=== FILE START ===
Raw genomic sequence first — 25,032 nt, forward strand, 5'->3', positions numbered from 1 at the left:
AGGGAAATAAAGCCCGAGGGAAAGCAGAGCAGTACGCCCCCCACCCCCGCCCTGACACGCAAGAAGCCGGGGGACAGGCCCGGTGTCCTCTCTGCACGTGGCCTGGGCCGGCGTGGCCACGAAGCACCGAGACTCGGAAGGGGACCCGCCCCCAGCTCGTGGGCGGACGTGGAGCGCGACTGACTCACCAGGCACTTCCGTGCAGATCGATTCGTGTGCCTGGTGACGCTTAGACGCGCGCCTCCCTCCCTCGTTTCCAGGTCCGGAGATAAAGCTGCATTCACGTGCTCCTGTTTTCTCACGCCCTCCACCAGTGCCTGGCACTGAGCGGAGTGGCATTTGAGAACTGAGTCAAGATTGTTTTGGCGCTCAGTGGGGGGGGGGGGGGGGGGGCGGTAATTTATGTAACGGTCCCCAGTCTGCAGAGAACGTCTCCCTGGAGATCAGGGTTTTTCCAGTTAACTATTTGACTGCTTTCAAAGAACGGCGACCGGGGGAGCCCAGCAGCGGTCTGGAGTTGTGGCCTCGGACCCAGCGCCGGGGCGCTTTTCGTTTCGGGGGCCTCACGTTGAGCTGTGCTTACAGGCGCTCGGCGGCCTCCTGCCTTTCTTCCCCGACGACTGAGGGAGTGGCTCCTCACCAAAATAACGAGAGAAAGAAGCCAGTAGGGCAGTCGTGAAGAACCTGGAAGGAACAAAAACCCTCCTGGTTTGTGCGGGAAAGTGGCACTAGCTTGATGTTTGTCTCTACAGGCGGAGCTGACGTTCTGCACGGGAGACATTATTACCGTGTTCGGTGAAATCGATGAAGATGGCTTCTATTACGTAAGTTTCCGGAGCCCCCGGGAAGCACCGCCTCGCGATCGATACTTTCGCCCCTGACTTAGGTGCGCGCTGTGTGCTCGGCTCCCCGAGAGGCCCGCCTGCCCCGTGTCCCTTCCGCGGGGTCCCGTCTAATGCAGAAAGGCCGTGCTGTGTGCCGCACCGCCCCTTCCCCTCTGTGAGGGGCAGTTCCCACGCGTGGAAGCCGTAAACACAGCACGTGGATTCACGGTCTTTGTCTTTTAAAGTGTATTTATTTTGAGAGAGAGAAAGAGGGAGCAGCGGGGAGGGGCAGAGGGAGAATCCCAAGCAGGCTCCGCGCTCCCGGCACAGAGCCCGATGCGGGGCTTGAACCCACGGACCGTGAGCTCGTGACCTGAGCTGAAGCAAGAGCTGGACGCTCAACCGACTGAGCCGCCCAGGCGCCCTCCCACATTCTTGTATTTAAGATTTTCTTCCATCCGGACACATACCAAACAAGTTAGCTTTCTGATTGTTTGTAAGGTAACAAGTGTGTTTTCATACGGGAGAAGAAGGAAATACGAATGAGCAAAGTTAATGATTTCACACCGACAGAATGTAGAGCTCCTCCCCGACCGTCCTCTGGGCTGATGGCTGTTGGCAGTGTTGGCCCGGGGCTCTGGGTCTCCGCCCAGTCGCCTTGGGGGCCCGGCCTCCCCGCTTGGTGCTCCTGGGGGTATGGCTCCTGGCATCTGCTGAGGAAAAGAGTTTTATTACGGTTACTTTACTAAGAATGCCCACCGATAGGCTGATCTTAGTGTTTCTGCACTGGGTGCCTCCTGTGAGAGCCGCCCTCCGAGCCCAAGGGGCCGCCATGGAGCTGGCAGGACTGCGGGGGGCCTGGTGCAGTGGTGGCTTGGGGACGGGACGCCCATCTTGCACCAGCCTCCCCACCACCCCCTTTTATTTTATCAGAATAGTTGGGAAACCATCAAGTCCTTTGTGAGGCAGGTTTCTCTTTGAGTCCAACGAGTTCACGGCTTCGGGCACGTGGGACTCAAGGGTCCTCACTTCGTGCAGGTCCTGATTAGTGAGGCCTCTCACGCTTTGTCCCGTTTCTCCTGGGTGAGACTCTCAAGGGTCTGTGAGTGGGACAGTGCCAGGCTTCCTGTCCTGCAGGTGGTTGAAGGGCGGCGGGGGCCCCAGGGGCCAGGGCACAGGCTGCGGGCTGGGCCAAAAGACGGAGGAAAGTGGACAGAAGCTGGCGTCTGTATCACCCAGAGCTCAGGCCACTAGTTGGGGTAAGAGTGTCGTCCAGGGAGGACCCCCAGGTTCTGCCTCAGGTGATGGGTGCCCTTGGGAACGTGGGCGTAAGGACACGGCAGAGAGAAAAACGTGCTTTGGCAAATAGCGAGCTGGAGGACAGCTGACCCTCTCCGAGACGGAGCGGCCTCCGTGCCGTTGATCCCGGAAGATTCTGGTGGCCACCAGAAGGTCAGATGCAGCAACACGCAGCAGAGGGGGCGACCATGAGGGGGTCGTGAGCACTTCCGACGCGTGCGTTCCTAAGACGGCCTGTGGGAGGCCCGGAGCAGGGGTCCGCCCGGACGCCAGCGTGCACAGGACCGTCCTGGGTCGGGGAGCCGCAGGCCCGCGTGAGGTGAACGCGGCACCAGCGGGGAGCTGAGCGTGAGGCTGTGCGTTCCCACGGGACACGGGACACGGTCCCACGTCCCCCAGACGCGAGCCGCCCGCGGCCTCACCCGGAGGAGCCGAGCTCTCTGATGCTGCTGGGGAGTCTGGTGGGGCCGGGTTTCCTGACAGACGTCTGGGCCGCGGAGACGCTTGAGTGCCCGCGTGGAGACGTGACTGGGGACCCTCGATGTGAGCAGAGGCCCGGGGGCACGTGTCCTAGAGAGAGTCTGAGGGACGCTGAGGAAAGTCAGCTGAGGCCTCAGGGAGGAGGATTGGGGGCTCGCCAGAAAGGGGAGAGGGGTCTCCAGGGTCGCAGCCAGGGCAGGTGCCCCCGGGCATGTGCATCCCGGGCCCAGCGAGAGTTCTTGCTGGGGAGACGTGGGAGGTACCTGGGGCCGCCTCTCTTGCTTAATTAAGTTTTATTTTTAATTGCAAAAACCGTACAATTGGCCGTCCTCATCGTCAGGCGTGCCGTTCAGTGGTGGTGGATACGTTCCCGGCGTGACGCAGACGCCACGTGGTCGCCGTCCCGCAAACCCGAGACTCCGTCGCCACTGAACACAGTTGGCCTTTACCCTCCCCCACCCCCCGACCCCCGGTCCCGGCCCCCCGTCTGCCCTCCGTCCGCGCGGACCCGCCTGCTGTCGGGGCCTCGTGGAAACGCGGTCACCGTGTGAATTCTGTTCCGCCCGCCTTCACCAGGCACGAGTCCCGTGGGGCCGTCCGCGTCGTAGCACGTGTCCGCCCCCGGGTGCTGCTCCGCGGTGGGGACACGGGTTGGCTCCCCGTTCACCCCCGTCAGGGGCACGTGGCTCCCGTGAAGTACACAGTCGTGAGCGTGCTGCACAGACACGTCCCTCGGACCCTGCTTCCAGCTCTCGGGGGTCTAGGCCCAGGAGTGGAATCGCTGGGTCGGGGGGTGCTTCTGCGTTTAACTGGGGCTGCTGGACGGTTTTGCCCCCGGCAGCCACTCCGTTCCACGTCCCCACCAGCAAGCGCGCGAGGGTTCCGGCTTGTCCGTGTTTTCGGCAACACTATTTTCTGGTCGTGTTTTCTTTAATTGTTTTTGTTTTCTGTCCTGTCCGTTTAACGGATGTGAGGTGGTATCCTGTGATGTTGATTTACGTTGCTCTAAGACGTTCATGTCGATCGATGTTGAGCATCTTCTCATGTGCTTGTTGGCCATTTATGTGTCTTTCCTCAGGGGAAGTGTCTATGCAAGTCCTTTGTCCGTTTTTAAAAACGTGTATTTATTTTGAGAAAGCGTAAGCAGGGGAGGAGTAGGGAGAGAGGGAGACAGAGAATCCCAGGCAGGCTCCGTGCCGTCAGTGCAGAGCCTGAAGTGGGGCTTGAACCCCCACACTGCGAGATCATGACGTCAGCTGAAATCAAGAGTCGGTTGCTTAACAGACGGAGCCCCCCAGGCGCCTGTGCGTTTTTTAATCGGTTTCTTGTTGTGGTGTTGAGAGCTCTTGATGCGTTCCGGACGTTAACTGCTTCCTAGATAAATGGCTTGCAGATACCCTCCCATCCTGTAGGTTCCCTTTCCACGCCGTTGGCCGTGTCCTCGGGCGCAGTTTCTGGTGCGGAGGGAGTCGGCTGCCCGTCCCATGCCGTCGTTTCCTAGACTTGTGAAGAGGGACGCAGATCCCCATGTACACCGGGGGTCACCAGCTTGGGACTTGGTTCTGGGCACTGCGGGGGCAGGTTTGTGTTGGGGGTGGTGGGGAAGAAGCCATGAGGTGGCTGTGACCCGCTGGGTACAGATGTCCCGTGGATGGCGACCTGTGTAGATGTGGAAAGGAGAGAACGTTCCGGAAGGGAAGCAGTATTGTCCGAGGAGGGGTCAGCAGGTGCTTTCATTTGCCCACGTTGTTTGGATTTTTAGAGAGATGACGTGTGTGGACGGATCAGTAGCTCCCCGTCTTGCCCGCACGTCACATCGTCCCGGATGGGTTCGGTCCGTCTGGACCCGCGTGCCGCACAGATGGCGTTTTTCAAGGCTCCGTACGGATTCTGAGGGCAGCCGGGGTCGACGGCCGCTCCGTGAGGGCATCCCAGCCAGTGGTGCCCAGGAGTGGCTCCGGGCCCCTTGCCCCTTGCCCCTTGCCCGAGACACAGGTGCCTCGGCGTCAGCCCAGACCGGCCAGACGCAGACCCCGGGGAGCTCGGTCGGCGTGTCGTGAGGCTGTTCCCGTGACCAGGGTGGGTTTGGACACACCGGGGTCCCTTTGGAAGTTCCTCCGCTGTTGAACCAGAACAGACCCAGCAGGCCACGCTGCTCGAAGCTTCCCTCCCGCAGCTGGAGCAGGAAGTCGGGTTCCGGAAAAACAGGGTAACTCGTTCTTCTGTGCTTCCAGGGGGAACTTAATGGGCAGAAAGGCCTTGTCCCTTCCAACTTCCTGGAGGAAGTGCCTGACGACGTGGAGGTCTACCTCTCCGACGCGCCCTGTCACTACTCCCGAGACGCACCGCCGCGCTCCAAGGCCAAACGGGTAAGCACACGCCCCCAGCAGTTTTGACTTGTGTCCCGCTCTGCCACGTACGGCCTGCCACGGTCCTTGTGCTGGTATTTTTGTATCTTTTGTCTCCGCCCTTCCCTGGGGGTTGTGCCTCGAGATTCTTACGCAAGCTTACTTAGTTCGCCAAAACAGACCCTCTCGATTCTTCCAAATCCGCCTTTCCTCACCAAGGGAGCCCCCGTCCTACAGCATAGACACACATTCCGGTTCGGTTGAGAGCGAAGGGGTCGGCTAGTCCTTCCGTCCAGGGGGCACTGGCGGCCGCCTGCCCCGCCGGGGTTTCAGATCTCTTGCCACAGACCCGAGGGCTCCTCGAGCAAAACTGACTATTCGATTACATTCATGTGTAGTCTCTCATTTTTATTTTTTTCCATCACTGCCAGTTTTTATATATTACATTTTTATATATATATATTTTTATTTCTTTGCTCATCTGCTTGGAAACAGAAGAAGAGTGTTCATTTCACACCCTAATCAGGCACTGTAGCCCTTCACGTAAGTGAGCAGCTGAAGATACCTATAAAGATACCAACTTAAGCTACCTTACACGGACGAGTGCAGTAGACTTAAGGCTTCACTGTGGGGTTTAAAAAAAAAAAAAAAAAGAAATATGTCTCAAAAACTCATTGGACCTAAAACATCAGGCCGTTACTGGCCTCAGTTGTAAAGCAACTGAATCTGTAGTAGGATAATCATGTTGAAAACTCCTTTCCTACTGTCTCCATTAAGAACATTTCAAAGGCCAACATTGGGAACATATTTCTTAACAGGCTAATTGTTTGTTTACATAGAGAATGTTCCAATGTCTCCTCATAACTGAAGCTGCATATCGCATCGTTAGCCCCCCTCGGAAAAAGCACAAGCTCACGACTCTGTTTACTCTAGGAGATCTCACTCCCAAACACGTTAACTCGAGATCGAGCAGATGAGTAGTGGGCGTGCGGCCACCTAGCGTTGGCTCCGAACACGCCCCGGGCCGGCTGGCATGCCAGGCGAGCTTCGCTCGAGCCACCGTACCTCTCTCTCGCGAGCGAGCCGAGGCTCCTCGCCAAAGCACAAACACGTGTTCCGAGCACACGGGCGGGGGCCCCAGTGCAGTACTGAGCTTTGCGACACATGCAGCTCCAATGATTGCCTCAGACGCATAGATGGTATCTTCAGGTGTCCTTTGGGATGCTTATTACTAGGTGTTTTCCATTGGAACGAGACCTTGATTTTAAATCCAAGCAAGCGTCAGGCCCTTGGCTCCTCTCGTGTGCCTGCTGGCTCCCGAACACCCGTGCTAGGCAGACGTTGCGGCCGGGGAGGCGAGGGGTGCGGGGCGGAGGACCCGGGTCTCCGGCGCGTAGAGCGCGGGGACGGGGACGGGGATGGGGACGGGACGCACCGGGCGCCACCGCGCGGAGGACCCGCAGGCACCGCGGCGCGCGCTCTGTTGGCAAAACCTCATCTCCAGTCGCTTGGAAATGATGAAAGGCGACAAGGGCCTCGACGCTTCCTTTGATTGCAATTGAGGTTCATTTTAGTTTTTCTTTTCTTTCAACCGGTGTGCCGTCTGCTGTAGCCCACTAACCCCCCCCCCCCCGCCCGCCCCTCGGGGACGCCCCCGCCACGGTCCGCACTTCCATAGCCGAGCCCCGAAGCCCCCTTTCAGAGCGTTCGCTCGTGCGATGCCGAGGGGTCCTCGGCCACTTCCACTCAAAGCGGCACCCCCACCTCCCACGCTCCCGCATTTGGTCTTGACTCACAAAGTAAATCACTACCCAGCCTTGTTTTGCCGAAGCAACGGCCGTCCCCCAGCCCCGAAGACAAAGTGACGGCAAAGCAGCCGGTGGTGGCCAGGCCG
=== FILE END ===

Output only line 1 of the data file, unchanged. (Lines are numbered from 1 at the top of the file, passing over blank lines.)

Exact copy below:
Raw genomic sequence first — 25,032 nt, forward strand, 5'->3', positions numbered from 1 at the left: